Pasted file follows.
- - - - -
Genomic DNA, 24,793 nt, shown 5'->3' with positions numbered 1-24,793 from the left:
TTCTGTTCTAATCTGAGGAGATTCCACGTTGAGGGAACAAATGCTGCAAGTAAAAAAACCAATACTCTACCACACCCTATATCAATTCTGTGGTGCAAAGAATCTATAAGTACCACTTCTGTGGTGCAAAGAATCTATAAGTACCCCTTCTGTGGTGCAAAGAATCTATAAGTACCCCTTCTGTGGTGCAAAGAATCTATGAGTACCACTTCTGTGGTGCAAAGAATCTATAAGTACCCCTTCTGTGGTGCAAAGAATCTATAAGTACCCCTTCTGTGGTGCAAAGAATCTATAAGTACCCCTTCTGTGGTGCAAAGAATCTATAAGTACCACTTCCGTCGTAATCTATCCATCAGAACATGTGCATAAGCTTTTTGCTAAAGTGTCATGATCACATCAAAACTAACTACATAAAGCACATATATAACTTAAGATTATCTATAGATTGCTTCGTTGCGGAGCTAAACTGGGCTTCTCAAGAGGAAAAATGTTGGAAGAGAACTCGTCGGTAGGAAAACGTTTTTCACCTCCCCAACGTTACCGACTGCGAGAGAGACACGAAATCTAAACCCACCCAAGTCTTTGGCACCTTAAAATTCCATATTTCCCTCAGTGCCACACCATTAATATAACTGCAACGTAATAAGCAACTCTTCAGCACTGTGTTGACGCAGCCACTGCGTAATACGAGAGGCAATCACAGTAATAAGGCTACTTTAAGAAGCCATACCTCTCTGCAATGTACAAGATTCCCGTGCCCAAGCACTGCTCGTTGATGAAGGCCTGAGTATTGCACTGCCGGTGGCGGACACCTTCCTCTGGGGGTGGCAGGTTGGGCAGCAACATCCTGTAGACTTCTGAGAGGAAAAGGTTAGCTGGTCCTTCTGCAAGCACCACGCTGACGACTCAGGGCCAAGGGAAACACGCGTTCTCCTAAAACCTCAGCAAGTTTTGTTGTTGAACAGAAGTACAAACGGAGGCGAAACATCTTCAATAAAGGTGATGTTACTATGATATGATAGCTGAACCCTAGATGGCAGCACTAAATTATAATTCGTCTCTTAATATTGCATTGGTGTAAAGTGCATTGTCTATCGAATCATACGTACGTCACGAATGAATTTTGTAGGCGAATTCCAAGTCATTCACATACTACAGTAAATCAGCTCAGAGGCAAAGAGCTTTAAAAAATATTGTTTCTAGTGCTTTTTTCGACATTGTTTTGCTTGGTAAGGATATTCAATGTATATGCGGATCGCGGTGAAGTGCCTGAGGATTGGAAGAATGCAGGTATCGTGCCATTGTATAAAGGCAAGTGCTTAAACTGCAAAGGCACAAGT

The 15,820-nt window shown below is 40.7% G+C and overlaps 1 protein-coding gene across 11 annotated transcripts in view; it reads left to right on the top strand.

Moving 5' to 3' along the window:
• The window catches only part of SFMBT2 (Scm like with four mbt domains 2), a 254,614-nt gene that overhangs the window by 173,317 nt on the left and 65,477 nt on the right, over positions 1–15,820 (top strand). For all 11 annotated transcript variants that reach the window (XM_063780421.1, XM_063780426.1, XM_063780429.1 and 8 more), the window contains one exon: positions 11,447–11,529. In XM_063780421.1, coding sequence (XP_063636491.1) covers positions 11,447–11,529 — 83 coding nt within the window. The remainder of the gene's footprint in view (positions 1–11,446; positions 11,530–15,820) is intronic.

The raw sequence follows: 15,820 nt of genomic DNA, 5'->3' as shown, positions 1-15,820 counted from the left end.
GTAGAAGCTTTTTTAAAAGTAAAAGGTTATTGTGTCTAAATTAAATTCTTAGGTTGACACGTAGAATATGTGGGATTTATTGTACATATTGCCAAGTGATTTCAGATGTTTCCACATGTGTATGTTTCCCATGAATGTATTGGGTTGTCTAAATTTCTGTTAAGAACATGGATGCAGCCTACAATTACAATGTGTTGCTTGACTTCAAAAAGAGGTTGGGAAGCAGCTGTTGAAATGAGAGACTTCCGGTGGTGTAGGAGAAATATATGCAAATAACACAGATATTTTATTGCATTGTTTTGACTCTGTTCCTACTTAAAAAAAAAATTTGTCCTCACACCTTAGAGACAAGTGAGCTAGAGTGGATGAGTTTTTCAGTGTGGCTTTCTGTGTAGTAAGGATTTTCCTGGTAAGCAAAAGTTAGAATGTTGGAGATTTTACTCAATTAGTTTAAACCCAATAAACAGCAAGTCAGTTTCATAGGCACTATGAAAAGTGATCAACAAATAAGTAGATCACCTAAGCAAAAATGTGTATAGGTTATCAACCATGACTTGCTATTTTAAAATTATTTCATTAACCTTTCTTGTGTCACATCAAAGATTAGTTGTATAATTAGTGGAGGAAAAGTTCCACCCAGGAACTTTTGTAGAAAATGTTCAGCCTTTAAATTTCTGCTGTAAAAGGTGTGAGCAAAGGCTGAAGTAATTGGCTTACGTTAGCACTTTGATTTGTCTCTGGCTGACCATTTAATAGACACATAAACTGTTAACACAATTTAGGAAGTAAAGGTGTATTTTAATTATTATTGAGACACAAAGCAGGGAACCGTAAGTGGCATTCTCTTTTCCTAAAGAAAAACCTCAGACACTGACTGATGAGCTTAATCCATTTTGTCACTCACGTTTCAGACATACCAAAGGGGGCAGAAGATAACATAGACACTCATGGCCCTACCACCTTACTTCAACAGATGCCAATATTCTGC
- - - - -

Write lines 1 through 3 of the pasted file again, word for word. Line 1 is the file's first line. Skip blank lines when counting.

Genomic DNA, 24,793 nt, shown 5'->3' with positions numbered 1-24,793 from the left:
TTCTGTTCTAATCTGAGGAGATTCCACGTTGAGGGAACAAATGCTGCAAGTAAAAAAACCAATACTCTACCACACCCTATATCAATTCTGTGGTGCAAAGAATCTATAAGTACCACTTCTGTGGTGCAAAGAATCTATAAGTACCCCTTCTGTGGTGCAAAGAATCTATAAGTACCCCTTCTGTGGTGCAAAGAATCTATGAGTACCACTTCTGTGGTGCAAAGAATCTATAAGTACCCCTTCTGTGGTGCAAAGAATCTATAAGTACCCCTTCTGTGGTGCAAAGAATCTATAAGTACCCCTTCTGTGGTGCAAAGAATCTATAAGTACCACTTCCGTCGTAATCTATCCATCAGAACATGTGCATAAGCTTTTTGCTAAAGTGTCATGATCACATCAAAACTAACTACATAAAGCACATATATAACTTAAGATTATCTATAGATTGCTTCGTTGCGGAGCTAAACTGGGCTTCTCAAGAGGAAAAATGTTGGAAGAGAACTCGTCGGTAGGAAAACGTTTTTCACCTCCCCAACGTTACCGACTGCGAGAGAGACACGAAATCTAAACCCACCCAAGTCTTTGGCACCTTAAAATTCCATATTTCCCTCAGTGCCACACCATTAATATAACTGCAACGTAATAAGCAACTCTTCAGCACTGTGTTGACGCAGCCACTGCGTAATACGAGAGGCAATCACAGTAATAAGGCTACTTTAAGAAGCCATACCTCTCTGCAATGTACAAGATTCCCGTGCCCAAGCACTGCTCGTTGATGAAGGCCTGAGTATTGCACTGCCGGTGGCGGACACCTTCCTCTGGGGGTGGCAGGTTGGGCAGCAACATCCTGTAGACTTCTGAGAGGAAAAGGTTAGCTGGTCCTTCTGCAAGCACCACGCTGACGACTCAGGGCCAAGGGAAACACGCGTTCTCCTAAAACCTCAGCAAGTTTTGTTGTTGAACAGAAGTACAAACGGAGGCGAAACATCTTCAATAAAGGTGATGTTACTATGATATGATAGCTGAACCCTAGATGGCAGCACTAAATTATAATTCGTCTCTTAATATTGCATTGGTGTAAAGTGCATTGTCTATCGAATCATACGTACGTCACGAATGAATTTTGTAGGCGAATTCCAAGTCATTCACATACTACAGTAAATCAGCTCAGAGGCAAAGAGCTTTAAAAAATATTGTTTCTAGTGCTTTTTTCGACATTGTTTTGCTTGGTAAGGATATTCAATGTATATGCGGATCGCGGTGAAGTGCCTGAGGATTGGAAGAATGCAGGTATCGTGCCATTGTATAAAGGCAAGTGCTTAAACTGCAAAGGCACAAGT

The 15,820-nt window shown below is 40.7% G+C and overlaps 1 protein-coding gene across 11 annotated transcripts in view; it reads left to right on the top strand.